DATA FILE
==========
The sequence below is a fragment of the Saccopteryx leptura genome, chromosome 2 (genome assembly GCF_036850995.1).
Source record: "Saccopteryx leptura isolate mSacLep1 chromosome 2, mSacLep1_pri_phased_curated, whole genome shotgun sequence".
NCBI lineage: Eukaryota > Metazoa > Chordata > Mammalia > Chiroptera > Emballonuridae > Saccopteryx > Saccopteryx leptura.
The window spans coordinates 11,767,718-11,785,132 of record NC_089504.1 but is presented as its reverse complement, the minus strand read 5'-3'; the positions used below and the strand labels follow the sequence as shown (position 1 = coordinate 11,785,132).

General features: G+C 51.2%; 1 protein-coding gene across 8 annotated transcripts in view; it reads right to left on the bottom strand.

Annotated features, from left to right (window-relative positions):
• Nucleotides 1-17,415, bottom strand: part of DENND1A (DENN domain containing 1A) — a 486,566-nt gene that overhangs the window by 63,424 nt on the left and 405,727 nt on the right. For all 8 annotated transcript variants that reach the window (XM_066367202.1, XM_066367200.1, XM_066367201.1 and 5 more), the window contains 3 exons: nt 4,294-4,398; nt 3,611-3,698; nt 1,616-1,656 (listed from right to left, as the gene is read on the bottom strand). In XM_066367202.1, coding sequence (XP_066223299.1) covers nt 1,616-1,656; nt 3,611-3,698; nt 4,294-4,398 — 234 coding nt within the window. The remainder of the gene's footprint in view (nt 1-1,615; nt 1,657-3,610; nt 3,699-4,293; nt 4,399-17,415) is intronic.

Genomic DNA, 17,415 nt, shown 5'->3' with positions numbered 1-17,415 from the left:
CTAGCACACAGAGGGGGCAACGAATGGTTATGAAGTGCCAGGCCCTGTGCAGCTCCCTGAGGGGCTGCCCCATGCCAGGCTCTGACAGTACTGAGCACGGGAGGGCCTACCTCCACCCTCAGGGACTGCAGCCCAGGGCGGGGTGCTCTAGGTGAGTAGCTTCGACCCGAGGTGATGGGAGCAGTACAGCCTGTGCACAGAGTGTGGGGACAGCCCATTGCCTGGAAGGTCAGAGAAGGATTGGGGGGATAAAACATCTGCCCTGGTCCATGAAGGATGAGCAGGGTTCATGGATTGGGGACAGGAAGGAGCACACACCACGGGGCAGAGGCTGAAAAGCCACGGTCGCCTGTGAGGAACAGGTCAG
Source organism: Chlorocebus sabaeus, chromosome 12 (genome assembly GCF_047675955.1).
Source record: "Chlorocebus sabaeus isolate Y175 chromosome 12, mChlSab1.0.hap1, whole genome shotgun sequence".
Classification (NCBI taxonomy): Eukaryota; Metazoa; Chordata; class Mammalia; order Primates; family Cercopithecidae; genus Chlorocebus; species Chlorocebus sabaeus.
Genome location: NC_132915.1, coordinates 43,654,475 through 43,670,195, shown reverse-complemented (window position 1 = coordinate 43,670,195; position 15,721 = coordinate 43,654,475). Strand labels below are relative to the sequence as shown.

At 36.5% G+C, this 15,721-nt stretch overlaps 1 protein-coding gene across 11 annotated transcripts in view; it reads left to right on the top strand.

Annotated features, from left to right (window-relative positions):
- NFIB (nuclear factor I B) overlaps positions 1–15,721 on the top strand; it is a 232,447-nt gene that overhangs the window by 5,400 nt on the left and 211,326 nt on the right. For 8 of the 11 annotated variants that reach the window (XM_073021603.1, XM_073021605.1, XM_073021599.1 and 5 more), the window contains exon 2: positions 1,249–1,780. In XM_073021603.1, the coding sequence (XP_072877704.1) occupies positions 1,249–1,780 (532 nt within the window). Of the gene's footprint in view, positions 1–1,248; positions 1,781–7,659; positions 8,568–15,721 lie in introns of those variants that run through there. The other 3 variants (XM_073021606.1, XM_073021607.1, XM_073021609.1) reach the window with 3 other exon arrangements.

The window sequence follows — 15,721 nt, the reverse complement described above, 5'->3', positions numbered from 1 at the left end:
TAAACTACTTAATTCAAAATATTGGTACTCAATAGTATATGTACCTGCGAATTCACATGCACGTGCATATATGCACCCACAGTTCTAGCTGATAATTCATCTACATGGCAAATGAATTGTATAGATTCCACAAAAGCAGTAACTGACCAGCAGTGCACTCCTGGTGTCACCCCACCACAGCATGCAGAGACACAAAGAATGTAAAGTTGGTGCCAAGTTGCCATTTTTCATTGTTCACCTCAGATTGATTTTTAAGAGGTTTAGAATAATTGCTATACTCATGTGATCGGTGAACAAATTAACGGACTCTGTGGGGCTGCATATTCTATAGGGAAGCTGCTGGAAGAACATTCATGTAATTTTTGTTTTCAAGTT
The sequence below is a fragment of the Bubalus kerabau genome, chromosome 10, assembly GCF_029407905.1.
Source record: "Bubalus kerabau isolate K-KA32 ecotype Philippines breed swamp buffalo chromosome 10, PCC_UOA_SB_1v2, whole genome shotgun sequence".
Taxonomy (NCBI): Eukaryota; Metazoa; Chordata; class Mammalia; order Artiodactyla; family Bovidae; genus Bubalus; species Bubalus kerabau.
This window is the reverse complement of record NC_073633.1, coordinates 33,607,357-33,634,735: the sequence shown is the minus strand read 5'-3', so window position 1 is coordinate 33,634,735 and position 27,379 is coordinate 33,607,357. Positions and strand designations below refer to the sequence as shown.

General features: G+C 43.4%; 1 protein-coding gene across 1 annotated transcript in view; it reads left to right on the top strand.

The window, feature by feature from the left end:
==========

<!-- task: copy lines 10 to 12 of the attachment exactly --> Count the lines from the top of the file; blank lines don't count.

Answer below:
Source organism: Chlorocebus sabaeus, chromosome 12 (genome assembly GCF_047675955.1).
Source record: "Chlorocebus sabaeus isolate Y175 chromosome 12, mChlSab1.0.hap1, whole genome shotgun sequence".
Classification (NCBI taxonomy): Eukaryota; Metazoa; Chordata; class Mammalia; order Primates; family Cercopithecidae; genus Chlorocebus; species Chlorocebus sabaeus.